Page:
The Himalayan Triangle: Bhutan’s Courtship With India and China

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The Himalayan Triangle: Bhutan’s Courtship With India and China

Bhutan’s efforts to ensure predictable ties with China and India (and between them) touch on the state’s very survival.

The Himalayan Triangle: Bhutan’s Courtship With India and China

Bhutan’s King Jigme Khesar Namgyel Wangchuck (left) is received by Indian Prime Minister Narendra Modi at his official resident in New Delhi, India, Apr. 4, 2023.

Credit: Facebook/ His Majesty King Jigme Khesar Namgyel Wangchuck

Following its fourth parliamentary elections and the swearing in of a new government in January, those watching Asia’s geopolitical dynamics would be wise to turn their eyes to Bhutan, a tiny kingdom uncomfortably squeezed between the giants of China and India. How is this small state with limited strategic space and even fewer options to marshal agency balancing the competing interests of its two nuclear-armed great power rival neighbors?

To date, Bhutan does not have official diplomatic relations with China, while it maintains a “special relationship” with India. But the triangular relationship is not as simple as it might appear.

Bhutan shares a dilemma with most small states: How to achieve a favorable strategic geopolitical balancing act. It is not easy, but Bhutan has defied the traditionally accepted foreign policy wisdom that in such situations, a country would either balance or bandwagon. Nor has Thimphu resorted to pitching China and India against one another – a common temptation for smaller states. This nuanced approach arguably should be credited for the comparatively stable triangular relations between Bhutan-China-India in the critical Himalayan sphere.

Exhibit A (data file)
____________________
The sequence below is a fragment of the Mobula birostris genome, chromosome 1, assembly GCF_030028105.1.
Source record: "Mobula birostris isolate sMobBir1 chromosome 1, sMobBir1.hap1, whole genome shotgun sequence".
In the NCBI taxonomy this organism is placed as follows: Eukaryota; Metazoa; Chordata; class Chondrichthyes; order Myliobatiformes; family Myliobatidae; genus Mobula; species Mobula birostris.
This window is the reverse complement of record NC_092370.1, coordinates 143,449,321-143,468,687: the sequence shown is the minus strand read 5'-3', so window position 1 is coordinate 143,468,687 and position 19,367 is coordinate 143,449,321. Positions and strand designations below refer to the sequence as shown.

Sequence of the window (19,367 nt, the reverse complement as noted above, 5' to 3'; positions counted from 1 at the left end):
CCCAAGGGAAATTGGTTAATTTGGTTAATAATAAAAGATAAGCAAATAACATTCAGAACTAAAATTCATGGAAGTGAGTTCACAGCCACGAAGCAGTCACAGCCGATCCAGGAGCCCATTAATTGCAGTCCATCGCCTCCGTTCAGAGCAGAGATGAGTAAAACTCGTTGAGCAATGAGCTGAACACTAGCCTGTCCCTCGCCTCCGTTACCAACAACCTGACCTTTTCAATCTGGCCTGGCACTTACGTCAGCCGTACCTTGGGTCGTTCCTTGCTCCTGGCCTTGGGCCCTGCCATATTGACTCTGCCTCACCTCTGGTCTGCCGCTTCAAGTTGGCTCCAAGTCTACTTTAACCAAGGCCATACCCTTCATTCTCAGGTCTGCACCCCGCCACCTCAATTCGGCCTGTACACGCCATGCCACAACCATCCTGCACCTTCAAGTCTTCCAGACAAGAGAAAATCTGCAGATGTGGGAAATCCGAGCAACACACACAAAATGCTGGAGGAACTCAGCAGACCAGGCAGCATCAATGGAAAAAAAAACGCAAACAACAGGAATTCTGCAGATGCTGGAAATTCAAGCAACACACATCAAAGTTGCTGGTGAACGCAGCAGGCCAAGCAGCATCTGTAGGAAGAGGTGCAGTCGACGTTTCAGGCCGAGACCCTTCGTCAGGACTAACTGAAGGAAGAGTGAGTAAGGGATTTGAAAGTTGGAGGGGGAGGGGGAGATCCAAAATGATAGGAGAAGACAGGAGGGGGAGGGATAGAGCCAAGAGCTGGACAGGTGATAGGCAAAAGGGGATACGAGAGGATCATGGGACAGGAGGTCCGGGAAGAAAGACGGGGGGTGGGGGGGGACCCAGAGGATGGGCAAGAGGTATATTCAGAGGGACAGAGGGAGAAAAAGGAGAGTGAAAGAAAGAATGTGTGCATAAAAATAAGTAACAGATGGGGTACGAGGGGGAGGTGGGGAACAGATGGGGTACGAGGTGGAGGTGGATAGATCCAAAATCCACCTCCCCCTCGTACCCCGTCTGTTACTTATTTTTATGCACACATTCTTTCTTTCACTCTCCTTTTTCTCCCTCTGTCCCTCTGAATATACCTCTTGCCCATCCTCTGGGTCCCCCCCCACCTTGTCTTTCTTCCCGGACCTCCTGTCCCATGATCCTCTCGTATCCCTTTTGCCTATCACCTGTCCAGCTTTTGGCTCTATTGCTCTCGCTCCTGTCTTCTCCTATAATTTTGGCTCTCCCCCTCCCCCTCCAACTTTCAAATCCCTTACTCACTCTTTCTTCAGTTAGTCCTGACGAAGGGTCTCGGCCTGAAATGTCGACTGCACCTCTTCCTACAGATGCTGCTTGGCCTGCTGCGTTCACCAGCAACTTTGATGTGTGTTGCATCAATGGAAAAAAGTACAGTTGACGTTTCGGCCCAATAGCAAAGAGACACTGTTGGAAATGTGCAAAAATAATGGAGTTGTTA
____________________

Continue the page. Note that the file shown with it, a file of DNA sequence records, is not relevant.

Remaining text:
With a narrow margin of error in Bhutan’s foreign policy posturing toward its powerful neighbors, Thimphu’s efforts to ensure predictable ties with China and India – and between them – are linked to its very survival. Thus, the country’s foreign policy pathways are navigated within the broader systemic constraints that the competitive and confrontational China-India relations pose.

Central to Bhutan’s bilateral and multilateral engagements is the driving force of China-India relations. They are not only powerful nations, but immediate neighbors whose state behaviors bear great implications for smaller nations on their periphery. 

As China’s influence grows, Bhutan’s foreign policy perception has been changing. The idea of China as a South Asian geopolitical entity has become a reality; in that context, stable and normalized relations between Bhutan and China could improve Bhutan-China-India relations. China will get a clearer picture of Bhutan’s position in the triangle when Thimphu and Beijing can discuss issues directly. 

It might be difficult for India to adapt to this changing dynamic, but such a change will serve its own security interest in the long run. A strong Bhutan with good relations with China will hugely reduce the strategic mistrust between China and India. Historically, practically, and geographically, the futures of Bhutan and India are intertwined. Given that Bhutan is on the southern Himalayas, its access to the world will always be easier through India. And Bhutan understands India more than any other country.

The biggest challenge facing Bhutan is to convince China and India that it will be sensitive to their security concerns, as it is difficult to balance their overlapping great power interests and ambitions. A distinguishing element in this challenge is India’s zealous approach to maintain Bhutan as its strategic backyard, while China thinks Bhutan must get out of India’s shadows and forge good relations with it as well.